Sport Olympics Olympics: the incredible health risks dopers take

Olympics: the incredible health risks dopers take

The documentary paints a grim picture. Photo: Doping In Sport
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Athletes – and their coaches – who want to cheat will do anything to enhance their performance.

They’ll beg scientists to allow an unproven gene therapy – used to create the muscle-bound, no exercise “Schwarzenegger Mouse” in the laboratory – to be tested on them.

They’ll use unidentified substances concocted in filthy basement labs and bought online or peddled by cocaine and heroin dealers, totally disregarding what they could do to their bodies in the long term.

And they’ll do anything to cheat the drug tests – including buying fake penises and filling them with fake urine from a packet or with urine from someone else who isn’t using banned drugs – so they can keep using.

Athletes sometimes try and use urine from others in tests. Photo: SBS
Athletes sometimes try and use urine from others in tests. Photo: Doping In Sport

They are just some of the startling revelations in the documentary Doping In Sport, which screened on SBS on Monday (and is available on SBS On Demand).

Presenter, Dr Zand van Tulleken, from the BBC’s Horizon science series, paints a grim picture of a doomed drug-testing regime being rorted by elite athletes.

He says an estimated one in 10 athletes are using performance-enhancing drugs, according to statistics, but admits that is probably a gross under-estimation.

Then there’s the estimated “tens of millions” of amateur athletes worldwide who follow the lead of their sporting heroes – or are using because they just want to ”look good”.

The health epidemic that is on the cards

Steroid use is, of course, nothing new.

It’s been around since the 1980s but what’s particularly frightening is that the young athletes who used the drug in those days are now moving into middle age and are presenting with devastating health problems.

Harvard Professor of Psychiatry, Harrison Pope, who has been researching steroid use since it began, predicts a health epidemic on the same scale as caused by cigarette smoking and says it has only just begun.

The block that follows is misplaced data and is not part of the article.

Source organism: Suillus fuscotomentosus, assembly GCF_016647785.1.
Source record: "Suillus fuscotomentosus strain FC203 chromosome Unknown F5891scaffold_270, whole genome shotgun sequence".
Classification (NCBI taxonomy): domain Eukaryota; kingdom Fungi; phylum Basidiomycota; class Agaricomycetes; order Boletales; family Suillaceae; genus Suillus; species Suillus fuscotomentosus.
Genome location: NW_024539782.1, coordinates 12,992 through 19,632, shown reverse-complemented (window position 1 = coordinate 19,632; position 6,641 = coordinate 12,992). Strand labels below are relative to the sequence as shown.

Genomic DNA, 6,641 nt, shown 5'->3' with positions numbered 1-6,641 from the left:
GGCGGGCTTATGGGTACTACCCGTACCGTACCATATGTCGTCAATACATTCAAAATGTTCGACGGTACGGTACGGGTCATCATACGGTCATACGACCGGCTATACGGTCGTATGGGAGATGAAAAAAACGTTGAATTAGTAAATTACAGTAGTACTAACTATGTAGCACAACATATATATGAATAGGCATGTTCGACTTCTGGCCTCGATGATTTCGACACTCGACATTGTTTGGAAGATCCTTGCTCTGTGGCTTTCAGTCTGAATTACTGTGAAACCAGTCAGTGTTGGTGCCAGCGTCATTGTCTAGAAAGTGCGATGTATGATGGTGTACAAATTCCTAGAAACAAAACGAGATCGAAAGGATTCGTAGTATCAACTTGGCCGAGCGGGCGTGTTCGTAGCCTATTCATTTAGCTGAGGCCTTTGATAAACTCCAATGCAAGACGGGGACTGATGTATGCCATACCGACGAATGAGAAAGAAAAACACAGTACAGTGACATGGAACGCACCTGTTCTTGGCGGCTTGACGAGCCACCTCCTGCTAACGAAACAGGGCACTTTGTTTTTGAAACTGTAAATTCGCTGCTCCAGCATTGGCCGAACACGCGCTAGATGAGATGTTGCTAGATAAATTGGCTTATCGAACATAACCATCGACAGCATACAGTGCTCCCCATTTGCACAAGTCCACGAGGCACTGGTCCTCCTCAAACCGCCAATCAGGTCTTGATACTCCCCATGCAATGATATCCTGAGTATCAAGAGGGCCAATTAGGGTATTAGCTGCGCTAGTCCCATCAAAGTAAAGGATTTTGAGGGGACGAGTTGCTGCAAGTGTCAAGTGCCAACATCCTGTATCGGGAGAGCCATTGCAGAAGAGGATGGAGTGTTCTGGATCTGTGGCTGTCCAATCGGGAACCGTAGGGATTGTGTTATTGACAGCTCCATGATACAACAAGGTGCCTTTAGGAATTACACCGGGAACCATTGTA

Professor Pope has a grim prediction. Photo: Doping In Sport
Professor Pope has a worrying prediction. Photo: Doping In Sport

Heart problems, kidney failure, depression, lack of sex drive and brain damage are all now emerging in ageing steroid users – even those who haven’t touched the drugs in years.

And those drugs were at least approved for use in humans for specified medical conditions.

According to the film, steroids are now “outdated and old-fashioned” as new “molecules” are created and sold without any regulation.

Dr van Tulleken trawled the internet and revealed just how easy it is for amateurs peddling potential poison to showcase their wares – even demonstrating how simple it is to use them.

Some do admit the drugs are not fit for human consumption but their message is clearly that it’s a risk worth taking if you want to win or to “look good”.

The Montgomery example

One of the most telling moments in Dr van Tulleken’s film (which also explores currently legal methods of performance enhancement) is his meeting with his sporting hero, former American sprinter Tim Montgomery.

Tim Montgomery celebrates his world record. Photo: Getty
Tim Montgomery celebrates his world record. Photo: Getty

Montgomery won a gold medal in the 4x100m relay event at the Sydney Olympics and then claimed the 100m world record.

Montgomery ran the sprint in just 9.78 seconds in Paris in 2002.

Though he never tested positive, Montgomery was banned because of evidence from a laboratory and he later admitted taking testosterone and human growth hormones for 17 months as part of his “Project World Record”.

Montgomery explained that drugs took him “straight to the front where I belonged” and that he “didn’t care what it took” to get there.

He admits he’s paying the price now as his body shows the effects but he appears to have no regrets, saying the drugs made him a winner.

“I still call myself a world record holder,” he said.

“Only a slim margin of people in the 100 metres are not using drugs and that’s why sprinters don’t bad-mouth me.”

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